December 19, 2009

Disabled US Army Veteran with Seven Children in the US Deported to the Dominican Republic for $10 of Crack

“Joselo” was born in 1949. He traveled to the United States in 1965, fleeing the Revolution in the Dominican Republic. He was fifteen years old.

Joselo’s father was born in the Dominican Republic to Puerto Rican parents. He had moved to the US in 1960, leaving Joselo behind. It was difficult to leave the Dominican Republic during the Trujillo Era, but his father was able to leave, as he told government officials that he was traveling to attend to his Puerto Rican parents. He requested to leave the country on the basis that his mother was ill.

Trujillo was assassinated in 1961. Soon after, the Revolution broke out, and Joselo is among the many Dominicans who fled to the United States. His father was a US citizen, and Joselo traveled to the US as a legal permanent resident.

Joselo attended high school in Brooklyn. However, he did not get past the ninth grade. Joselo lived with his father and stepmother in Brooklyn. His father was abusive towards his stepmother, and he was anxious to leave the house. His opportunity arrived when he turned 18, and he enrolled in the US army.

Joselo served two years in the US army, and then two more years in the US army reserves. When he got out of the army in 1973, he began to work in a plastic factory in Brooklyn. Joselo became a foreman in the factory, and was earning good money. He worked in that factory for about fifteen years, until it finally closed down. When the factory closed down, Joselo found himself unemployed, and it was difficult to find work.

Joselo had seven children in the US – six daughters and one son. He had three before he married, and then four with his US citizen wife. His wife worked as a social worker. When he was laid off, she helped him get unemployment checks.

After the factory closed down, Joselo began to have problems with his mental health, and then with law enforcement agents. In 1989, Joselo was charged with the sale of $10 of crack cocaine to an undercover agent. He did not have to serve time for that charge, as it was a first offense.

Joselo continued to suffer from mental health issues. He was able to get payments as a disabled veteran, as he showed that his health problems were related to his time in the armed services.

In 1998, Joselo found himself in trouble with the law again. For the second time, he was charged with the sale of $10 of crack cocaine. This time, he was sentenced to two and a half years in prison. He was released in 2000, and was deported to the Dominican Republic.

Joselo thought that, as his father was a US citizen, and he served time in the army, that he was automatically a US citizen. He may, in fact, be a US citizen, if it is true, as he claims, that his father’s parents were born in Puerto Rico. That would mean that his father was a US citizen when he was born, making him a US citizen. Joselo, however, did not have the documentation to show this when he was facing deportation.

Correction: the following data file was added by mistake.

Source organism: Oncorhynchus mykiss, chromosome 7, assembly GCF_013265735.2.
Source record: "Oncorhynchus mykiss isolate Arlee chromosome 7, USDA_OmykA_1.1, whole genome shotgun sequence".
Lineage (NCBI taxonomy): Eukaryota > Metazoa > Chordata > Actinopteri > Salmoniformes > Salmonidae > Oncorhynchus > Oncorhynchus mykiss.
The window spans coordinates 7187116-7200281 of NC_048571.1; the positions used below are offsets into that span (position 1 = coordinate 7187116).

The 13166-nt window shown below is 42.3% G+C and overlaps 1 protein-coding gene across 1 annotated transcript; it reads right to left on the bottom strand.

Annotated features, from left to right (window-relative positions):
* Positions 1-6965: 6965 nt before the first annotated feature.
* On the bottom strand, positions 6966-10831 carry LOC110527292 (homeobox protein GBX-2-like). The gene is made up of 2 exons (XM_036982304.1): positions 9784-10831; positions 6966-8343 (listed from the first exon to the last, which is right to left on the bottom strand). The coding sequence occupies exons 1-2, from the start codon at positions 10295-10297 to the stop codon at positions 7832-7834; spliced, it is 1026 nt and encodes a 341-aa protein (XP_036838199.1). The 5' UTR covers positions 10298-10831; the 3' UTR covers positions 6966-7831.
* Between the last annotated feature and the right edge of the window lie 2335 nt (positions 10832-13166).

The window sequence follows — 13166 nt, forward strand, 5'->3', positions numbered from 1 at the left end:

When Joselo arrived as a deportee in the Dominican Republic, he had no family in the Dominican Republic to receive him. His wife traveled to the DR from New York to ensure that he found a place to settle down. She found him housing in a motel, and left him. She had to return to attend to their four children.

Joselo receives his army pension, and is able to survive with that money – nearly US$1000 per month. However, he does not like it in the Dominican Republic. He left here when he was fifteen, and is not able to get used to living in the Dominican Republic.

His family in the US has come to visit him here. His wife has come twice, as have his daughters. They speak on the phone daily. Still, Joselo dreams of returning to the United States, the country where he spent 35 years and all of his family lives.


  1. Hi..I am Writing you from San Francisco de Macoris in the North of Dominican Republic (Cibao Area).

    I Know several people who has being deported from USA..and I know another phenomenom..

    People who are on trial..and when they get their Provitional Liberty they scape to D.R.

    Another type of persons who scape from USA, came back because of great problems with Criminals in USA, sometimes they were involve on killings, Robberys and another crimes against big drug dealers on USA..With their life on danger the choose to scape to D.R. in order to: a. Preserve their live; b. Enjoy their dirty money here..

    If you need some further help about dominicans that came back to D.R. please contact me at
    For more information:

  2. Vladimir,
    Thanks for your interest.

    Yes, I have met a couple of people who came to the DR to avoid trial. And, there are some who engage in criminal activity once they are here.

    However, the vast majority of deportees do not engage in criminal activity in the DR because they do not have the networks here, and because, they fear going to prison in the DR. They know it is not the same as prison in the US. With the police keeping a close eye on them, most stay out of trouble.